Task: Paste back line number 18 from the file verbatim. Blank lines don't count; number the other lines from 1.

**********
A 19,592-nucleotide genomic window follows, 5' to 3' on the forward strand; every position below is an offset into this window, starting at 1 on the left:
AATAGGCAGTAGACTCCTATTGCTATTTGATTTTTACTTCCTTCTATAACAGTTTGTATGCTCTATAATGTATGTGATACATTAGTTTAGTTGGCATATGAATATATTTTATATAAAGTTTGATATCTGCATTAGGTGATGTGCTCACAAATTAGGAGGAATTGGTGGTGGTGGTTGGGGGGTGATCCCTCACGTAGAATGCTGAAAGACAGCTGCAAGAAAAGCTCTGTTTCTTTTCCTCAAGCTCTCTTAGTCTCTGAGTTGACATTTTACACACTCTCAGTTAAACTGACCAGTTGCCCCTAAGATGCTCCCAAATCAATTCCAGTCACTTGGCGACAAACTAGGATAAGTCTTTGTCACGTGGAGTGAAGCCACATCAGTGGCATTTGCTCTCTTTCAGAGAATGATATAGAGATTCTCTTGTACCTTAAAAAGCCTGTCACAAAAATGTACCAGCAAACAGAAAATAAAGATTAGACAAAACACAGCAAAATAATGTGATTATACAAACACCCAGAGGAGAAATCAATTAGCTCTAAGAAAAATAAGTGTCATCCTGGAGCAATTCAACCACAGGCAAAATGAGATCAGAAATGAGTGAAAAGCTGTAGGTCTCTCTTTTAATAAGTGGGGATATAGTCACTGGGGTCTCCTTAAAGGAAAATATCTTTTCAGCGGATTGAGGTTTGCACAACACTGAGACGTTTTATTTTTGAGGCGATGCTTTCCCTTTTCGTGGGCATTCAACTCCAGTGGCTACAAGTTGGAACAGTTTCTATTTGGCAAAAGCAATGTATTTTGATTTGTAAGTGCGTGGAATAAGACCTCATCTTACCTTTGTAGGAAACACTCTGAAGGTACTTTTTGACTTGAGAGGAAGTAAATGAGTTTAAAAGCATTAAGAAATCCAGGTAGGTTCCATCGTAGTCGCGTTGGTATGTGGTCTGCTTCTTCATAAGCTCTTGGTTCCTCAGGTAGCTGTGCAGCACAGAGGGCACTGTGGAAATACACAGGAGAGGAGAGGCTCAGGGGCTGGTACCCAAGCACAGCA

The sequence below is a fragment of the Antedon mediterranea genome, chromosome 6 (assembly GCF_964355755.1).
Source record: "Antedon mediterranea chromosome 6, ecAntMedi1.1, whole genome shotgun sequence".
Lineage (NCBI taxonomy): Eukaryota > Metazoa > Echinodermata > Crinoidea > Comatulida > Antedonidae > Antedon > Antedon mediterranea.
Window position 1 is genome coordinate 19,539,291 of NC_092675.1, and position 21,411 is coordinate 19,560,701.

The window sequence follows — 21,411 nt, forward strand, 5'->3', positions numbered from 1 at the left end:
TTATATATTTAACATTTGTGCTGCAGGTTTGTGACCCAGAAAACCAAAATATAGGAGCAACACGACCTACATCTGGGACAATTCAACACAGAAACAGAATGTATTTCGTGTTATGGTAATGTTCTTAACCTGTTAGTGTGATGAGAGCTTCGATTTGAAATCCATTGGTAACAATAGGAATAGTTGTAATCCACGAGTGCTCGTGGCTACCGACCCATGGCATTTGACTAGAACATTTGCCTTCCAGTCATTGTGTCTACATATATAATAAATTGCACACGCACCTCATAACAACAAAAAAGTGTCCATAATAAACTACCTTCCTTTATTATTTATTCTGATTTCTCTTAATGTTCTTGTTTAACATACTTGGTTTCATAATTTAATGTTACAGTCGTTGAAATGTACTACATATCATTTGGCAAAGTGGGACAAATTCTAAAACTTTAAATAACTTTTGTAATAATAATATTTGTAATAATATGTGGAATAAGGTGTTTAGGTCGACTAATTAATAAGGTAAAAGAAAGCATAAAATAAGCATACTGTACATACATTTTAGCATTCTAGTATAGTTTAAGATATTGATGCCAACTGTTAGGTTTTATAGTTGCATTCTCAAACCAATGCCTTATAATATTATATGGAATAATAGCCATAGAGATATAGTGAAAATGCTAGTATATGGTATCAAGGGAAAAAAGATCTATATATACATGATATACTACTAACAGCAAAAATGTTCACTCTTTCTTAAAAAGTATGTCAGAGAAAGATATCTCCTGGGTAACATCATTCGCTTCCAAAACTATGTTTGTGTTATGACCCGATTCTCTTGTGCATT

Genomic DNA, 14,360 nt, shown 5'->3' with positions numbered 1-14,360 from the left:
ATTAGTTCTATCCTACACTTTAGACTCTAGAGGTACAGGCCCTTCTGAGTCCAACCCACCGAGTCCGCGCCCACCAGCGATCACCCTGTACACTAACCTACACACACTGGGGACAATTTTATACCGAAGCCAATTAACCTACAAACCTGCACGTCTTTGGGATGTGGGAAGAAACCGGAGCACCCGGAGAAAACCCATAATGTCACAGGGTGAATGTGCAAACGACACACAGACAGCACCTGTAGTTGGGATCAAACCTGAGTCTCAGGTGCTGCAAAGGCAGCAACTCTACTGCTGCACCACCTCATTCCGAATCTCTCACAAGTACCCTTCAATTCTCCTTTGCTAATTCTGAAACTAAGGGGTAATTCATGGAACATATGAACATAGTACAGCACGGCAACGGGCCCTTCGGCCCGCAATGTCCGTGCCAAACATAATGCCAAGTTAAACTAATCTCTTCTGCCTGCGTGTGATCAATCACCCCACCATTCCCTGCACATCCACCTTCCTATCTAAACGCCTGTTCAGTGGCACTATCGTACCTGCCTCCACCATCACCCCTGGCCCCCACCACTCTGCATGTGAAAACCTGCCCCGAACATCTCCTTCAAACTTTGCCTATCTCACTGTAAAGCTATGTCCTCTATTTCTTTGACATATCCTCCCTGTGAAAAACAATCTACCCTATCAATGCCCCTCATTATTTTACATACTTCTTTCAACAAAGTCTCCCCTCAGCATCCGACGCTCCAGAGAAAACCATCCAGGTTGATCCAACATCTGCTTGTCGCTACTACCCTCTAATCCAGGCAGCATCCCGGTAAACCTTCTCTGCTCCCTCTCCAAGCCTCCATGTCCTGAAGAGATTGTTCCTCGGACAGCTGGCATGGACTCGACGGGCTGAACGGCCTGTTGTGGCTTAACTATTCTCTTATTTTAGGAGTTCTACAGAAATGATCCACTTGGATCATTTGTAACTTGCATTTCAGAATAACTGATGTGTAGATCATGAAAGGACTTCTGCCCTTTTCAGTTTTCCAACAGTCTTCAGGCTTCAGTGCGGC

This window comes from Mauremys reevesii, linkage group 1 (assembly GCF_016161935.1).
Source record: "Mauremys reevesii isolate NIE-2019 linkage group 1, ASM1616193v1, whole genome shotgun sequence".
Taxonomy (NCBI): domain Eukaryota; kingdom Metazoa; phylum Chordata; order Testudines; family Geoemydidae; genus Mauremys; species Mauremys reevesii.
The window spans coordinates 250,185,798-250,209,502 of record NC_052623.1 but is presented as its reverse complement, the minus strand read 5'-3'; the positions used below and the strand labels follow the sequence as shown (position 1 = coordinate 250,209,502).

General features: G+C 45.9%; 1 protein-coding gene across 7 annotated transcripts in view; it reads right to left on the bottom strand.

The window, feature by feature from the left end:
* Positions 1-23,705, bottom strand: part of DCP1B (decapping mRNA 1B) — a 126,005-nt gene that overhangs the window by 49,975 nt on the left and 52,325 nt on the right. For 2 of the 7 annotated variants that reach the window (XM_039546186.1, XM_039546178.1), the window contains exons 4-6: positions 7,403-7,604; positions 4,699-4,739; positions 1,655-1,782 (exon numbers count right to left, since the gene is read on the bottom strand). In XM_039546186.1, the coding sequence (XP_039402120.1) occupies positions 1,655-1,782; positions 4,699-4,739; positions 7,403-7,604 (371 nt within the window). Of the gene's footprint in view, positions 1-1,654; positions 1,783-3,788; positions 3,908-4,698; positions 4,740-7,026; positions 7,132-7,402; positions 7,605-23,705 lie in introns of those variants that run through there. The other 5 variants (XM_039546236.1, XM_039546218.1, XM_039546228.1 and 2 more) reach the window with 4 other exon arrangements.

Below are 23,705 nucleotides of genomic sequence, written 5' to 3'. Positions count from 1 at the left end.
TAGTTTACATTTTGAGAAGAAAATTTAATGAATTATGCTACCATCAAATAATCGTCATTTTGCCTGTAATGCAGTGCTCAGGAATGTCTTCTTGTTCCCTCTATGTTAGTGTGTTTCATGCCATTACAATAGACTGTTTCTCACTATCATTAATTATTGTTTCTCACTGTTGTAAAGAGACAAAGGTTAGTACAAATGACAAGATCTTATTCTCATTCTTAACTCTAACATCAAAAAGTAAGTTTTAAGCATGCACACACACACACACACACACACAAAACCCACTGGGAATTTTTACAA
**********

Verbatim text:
Below are 23,705 nucleotides of genomic sequence, written 5' to 3'. Positions count from 1 at the left end.